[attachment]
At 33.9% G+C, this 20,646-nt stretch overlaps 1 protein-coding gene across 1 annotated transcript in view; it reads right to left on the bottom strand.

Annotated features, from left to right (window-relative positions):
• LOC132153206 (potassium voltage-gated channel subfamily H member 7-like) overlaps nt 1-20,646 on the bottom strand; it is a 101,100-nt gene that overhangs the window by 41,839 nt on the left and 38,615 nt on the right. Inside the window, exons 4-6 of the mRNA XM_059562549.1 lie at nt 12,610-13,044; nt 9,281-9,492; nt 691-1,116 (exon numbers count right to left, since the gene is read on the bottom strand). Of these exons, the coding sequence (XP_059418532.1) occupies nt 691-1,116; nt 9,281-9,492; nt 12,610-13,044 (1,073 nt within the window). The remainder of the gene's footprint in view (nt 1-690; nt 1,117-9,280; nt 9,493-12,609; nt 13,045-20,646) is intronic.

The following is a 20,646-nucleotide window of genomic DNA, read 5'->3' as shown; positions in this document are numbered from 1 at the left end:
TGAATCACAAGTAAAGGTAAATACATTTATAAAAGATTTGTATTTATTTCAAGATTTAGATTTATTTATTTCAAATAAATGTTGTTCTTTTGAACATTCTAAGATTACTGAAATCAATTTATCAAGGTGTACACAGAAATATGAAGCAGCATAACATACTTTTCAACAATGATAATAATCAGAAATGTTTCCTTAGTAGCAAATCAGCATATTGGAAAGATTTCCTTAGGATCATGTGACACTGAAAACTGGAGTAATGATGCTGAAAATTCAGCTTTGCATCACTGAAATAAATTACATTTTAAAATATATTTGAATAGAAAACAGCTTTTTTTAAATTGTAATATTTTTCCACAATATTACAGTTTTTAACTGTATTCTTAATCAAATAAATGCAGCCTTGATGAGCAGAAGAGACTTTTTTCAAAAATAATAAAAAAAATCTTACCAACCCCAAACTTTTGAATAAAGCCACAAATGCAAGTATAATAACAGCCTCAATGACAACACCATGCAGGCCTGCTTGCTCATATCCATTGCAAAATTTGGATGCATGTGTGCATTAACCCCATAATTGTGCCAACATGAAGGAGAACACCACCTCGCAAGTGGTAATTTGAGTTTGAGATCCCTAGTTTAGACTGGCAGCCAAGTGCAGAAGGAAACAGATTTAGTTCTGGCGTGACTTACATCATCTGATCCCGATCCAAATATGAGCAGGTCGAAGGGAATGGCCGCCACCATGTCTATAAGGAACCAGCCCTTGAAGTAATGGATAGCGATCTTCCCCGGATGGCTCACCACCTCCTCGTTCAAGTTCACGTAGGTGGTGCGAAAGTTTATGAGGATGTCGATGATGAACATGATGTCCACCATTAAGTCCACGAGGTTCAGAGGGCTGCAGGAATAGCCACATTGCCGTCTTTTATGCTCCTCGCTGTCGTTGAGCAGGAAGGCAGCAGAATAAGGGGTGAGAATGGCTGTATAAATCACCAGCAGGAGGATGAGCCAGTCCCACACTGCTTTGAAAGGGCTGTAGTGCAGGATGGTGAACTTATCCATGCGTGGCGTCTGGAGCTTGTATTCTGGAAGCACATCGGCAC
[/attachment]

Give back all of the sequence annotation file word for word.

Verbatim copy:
At 33.9% G+C, this 20,646-nt stretch overlaps 1 protein-coding gene across 1 annotated transcript in view; it reads right to left on the bottom strand.

Annotated features, from left to right (window-relative positions):
• LOC132153206 (potassium voltage-gated channel subfamily H member 7-like) overlaps nt 1-20,646 on the bottom strand; it is a 101,100-nt gene that overhangs the window by 41,839 nt on the left and 38,615 nt on the right. Inside the window, exons 4-6 of the mRNA XM_059562549.1 lie at nt 12,610-13,044; nt 9,281-9,492; nt 691-1,116 (exon numbers count right to left, since the gene is read on the bottom strand). Of these exons, the coding sequence (XP_059418532.1) occupies nt 691-1,116; nt 9,281-9,492; nt 12,610-13,044 (1,073 nt within the window). The remainder of the gene's footprint in view (nt 1-690; nt 1,117-9,280; nt 9,493-12,609; nt 13,045-20,646) is intronic.

The following is a 20,646-nucleotide window of genomic DNA, read 5'->3' as shown; positions in this document are numbered from 1 at the left end:
TGAATCACAAGTAAAGGTAAATACATTTATAAAAGATTTGTATTTATTTCAAGATTTAGATTTATTTATTTCAAATAAATGTTGTTCTTTTGAACATTCTAAGATTACTGAAATCAATTTATCAAGGTGTACACAGAAATATGAAGCAGCATAACATACTTTTCAACAATGATAATAATCAGAAATGTTTCCTTAGTAGCAAATCAGCATATTGGAAAGATTTCCTTAGGATCATGTGACACTGAAAACTGGAGTAATGATGCTGAAAATTCAGCTTTGCATCACTGAAATAAATTACATTTTAAAATATATTTGAATAGAAAACAGCTTTTTTTAAATTGTAATATTTTTCCACAATATTACAGTTTTTAACTGTATTCTTAATCAAATAAATGCAGCCTTGATGAGCAGAAGAGACTTTTTTCAAAAATAATAAAAAAAATCTTACCAACCCCAAACTTTTGAATAAAGCCACAAATGCAAGTATAATAACAGCCTCAATGACAACACCATGCAGGCCTGCTTGCTCATATCCATTGCAAAATTTGGATGCATGTGTGCATTAACCCCATAATTGTGCCAACATGAAGGAGAACACCACCTCGCAAGTGGTAATTTGAGTTTGAGATCCCTAGTTTAGACTGGCAGCCAAGTGCAGAAGGAAACAGATTTAGTTCTGGCGTGACTTACATCATCTGATCCCGATCCAAATATGAGCAGGTCGAAGGGAATGGCCGCCACCATGTCTATAAGGAACCAGCCCTTGAAGTAATGGATAGCGATCTTCCCCGGATGGCTCACCACCTCCTCGTTCAAGTTCACGTAGGTGGTGCGAAAGTTTATGAGGATGTCGATGATGAACATGATGTCCACCATTAAGTCCACGAGGTTCAGAGGGCTGCAGGAATAGCCACATTGCCGTCTTTTATGCTCCTCGCTGTCGTTGAGCAGGAAGGCAGCAGAATAAGGGGTGAGAATGGCTGTATAAATCACCAGCAGGAGGATGAGCCAGTCCCACACTGCTTTGAAAGGGCTGTAGTGCAGGATGGTGAACTTATCCATGCGTGGCGTCTGGAGCTTGTATTCTGGAAGCACATCGGCAC